Thrombotic thrombocytopenic purpura


Bernhard Lämmle, Department of Hematology and Central Hematology Laboratory, Inselspital, University Hospital, CH 3010 Bern, Switzerland.
Tel.: 41-31-632 33 02; e-mail:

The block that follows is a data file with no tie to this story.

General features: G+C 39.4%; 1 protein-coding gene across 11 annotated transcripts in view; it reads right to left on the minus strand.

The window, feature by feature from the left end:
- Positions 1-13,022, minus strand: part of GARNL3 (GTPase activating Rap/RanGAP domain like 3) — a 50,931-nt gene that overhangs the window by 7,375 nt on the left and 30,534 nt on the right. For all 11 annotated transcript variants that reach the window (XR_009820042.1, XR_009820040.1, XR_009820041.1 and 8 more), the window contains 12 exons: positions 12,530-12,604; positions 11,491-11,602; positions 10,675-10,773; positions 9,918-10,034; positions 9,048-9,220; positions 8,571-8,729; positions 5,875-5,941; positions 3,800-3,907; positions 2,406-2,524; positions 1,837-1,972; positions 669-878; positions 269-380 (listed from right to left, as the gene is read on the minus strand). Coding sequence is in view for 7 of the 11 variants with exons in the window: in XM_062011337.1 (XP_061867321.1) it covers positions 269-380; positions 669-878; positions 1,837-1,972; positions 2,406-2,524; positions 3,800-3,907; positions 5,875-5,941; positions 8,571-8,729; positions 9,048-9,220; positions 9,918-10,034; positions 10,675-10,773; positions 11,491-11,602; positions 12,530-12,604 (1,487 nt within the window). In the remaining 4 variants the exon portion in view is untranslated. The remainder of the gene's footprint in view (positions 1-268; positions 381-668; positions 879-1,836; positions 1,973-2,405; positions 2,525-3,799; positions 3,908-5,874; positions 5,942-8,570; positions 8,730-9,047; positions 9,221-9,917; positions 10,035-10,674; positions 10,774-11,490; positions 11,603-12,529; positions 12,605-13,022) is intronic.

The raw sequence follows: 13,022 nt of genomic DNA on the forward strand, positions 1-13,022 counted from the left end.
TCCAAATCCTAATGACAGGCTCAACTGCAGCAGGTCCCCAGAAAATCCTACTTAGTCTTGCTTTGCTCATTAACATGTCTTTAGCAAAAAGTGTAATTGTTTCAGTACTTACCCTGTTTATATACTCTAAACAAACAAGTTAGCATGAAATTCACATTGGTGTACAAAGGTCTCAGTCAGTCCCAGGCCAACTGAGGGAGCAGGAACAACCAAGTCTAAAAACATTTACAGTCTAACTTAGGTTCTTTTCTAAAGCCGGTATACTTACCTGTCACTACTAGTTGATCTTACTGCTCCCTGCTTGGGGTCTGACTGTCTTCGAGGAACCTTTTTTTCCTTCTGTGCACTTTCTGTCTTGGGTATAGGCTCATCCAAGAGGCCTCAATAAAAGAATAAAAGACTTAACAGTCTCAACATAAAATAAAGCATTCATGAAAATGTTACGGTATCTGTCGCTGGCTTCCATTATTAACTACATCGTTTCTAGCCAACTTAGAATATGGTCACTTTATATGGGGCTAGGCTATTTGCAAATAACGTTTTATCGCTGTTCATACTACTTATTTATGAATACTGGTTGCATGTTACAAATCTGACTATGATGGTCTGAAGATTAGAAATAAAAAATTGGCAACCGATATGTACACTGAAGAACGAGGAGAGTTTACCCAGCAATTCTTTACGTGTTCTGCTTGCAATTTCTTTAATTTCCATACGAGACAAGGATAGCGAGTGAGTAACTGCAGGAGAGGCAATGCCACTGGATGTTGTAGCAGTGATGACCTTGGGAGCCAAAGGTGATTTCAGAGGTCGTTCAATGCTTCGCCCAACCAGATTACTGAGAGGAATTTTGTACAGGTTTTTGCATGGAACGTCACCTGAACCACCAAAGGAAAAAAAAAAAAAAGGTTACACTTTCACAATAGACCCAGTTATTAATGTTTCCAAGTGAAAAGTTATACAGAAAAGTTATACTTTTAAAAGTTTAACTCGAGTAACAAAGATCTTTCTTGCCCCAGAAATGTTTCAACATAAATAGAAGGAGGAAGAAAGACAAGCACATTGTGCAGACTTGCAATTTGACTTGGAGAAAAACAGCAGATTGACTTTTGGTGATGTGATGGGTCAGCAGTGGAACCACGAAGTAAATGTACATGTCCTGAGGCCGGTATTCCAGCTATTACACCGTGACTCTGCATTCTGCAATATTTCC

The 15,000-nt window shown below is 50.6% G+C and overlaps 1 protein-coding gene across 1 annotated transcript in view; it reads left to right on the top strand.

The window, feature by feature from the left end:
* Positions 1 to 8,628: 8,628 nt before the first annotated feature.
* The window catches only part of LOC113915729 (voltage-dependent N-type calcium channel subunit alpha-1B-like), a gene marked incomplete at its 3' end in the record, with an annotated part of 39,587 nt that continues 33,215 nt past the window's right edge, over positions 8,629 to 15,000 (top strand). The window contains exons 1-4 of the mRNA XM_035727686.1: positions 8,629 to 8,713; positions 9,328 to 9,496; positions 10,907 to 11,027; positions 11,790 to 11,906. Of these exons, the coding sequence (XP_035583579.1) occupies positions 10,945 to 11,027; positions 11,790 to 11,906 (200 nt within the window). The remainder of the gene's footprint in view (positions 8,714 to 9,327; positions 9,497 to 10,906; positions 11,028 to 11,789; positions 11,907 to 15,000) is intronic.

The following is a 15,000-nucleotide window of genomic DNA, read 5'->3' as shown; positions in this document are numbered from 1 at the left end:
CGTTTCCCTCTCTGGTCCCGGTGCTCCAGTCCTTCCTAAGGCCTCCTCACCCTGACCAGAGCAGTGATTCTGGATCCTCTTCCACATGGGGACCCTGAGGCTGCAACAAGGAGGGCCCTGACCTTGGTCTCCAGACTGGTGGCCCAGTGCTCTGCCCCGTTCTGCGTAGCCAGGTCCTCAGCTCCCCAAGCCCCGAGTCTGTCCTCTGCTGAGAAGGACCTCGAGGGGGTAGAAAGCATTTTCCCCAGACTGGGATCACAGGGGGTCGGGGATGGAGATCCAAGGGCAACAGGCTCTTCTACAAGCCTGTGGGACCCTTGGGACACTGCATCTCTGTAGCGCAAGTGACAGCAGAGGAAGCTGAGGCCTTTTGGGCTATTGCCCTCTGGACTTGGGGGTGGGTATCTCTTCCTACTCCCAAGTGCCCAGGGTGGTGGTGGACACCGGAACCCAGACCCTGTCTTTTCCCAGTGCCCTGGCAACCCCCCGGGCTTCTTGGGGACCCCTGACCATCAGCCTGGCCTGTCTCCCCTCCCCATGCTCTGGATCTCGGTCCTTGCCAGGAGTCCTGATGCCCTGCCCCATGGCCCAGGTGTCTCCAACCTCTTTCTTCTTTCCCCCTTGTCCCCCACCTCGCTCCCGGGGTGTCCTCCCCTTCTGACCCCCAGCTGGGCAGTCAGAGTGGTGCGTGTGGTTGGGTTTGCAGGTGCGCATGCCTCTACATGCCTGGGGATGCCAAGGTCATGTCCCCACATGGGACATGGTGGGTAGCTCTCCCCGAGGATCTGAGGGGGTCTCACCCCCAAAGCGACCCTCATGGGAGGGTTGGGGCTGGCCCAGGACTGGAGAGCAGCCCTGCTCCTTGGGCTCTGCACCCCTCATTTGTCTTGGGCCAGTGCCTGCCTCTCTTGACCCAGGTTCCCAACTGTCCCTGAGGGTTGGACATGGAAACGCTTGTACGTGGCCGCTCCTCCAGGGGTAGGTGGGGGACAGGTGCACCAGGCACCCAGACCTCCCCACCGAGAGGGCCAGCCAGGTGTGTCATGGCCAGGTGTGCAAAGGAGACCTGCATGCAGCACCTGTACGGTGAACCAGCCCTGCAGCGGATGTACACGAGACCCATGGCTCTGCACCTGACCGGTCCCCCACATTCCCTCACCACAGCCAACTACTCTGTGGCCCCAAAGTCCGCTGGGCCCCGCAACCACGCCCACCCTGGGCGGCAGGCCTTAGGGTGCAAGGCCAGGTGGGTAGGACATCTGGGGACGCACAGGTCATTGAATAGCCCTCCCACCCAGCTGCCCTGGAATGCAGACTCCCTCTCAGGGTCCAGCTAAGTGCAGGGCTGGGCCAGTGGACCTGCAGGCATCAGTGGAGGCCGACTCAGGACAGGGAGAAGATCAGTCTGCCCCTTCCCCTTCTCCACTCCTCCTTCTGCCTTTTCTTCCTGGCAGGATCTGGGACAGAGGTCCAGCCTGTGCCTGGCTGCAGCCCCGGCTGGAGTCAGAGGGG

Summary.  This overview summarizes the history of thrombotic thrombocytopenic purpura (TTP) from its initial recognition in 1924 as a most often fatal disease to the discovery in 1997 of ADAMTS-13 deficiency as a major risk factor for acute disease manifestation. The cloning of the metalloprotease, ADAMTS-13, an essential regulator of the extremely adhesive unusually large von Willebrand factor (VWF) multimers secreted by endothelial cells, as well as ADAMTS-13 structure and function are reviewed. The complex, initially devised assays for ADAMTS-13 activity and the possible limitations of static in vitro assays are described. A new, simple assay using a recombinant 73-amino acid VWF peptide as substrate will hopefully be useful. Hereditary TTP caused by homozygous or double heterozygous ADAMTS-13 mutations and the nature of the mutations so far identified are discussed. Recognition of this condition by clinicians is of utmost importance, because it can be easily treated and – if untreated – frequently results in death. Acquired TTP is often but not always associated with severe, autoantibody-mediated ADAMTS-13 deficiency. The pathogenesis of cases without severe deficiency of the VWF-cleaving protease remains unknown, affected patients cannot be distinguished clinically from those with severely decreased ADAMTS-13 activity. Survivors of acute TTP, especially those with autoantibody-induced ADAMTS-13 deficiency, are at a high risk for relapse, as are patients with hereditary TTP. Patients with thrombotic microangiopathies (TMA) associated with hematopoietic stem cell transplantation, neo-plasia and several drugs, usually have normal or only moderately reduced ADAMTS-13 activity, with the exception of ticlopidine-induced TMA. Diarrhea-positive-hemolytic uremic syndrome (D+ HUS), mainly occurring in children is due to enterohemorrhagic Escherichia coli infection, and cases with atypical, D− HUS may be associated with factor H abnormalities. Treatment of acquired idiopathic TTP involves plasma exchange with fresh frozen plasma (FFP), and probably immunosuppression with corticosteroids is indicated. We believe that, at present, patients without severe acquired ADAMTS-13 deficiency should be treated with plasma exchange as well, until better strategies become available. Constitutional TTP can be treated by simple FFP infusion that rapidly reverses acute disease and – given prophylactically every 2–3 weeks – prevents relapses. There remains a large research agenda to improve diagnosis of TMA, gain further insight into the pathophysiology of the various TMA and to improve and possibly tailor the management of affected patients.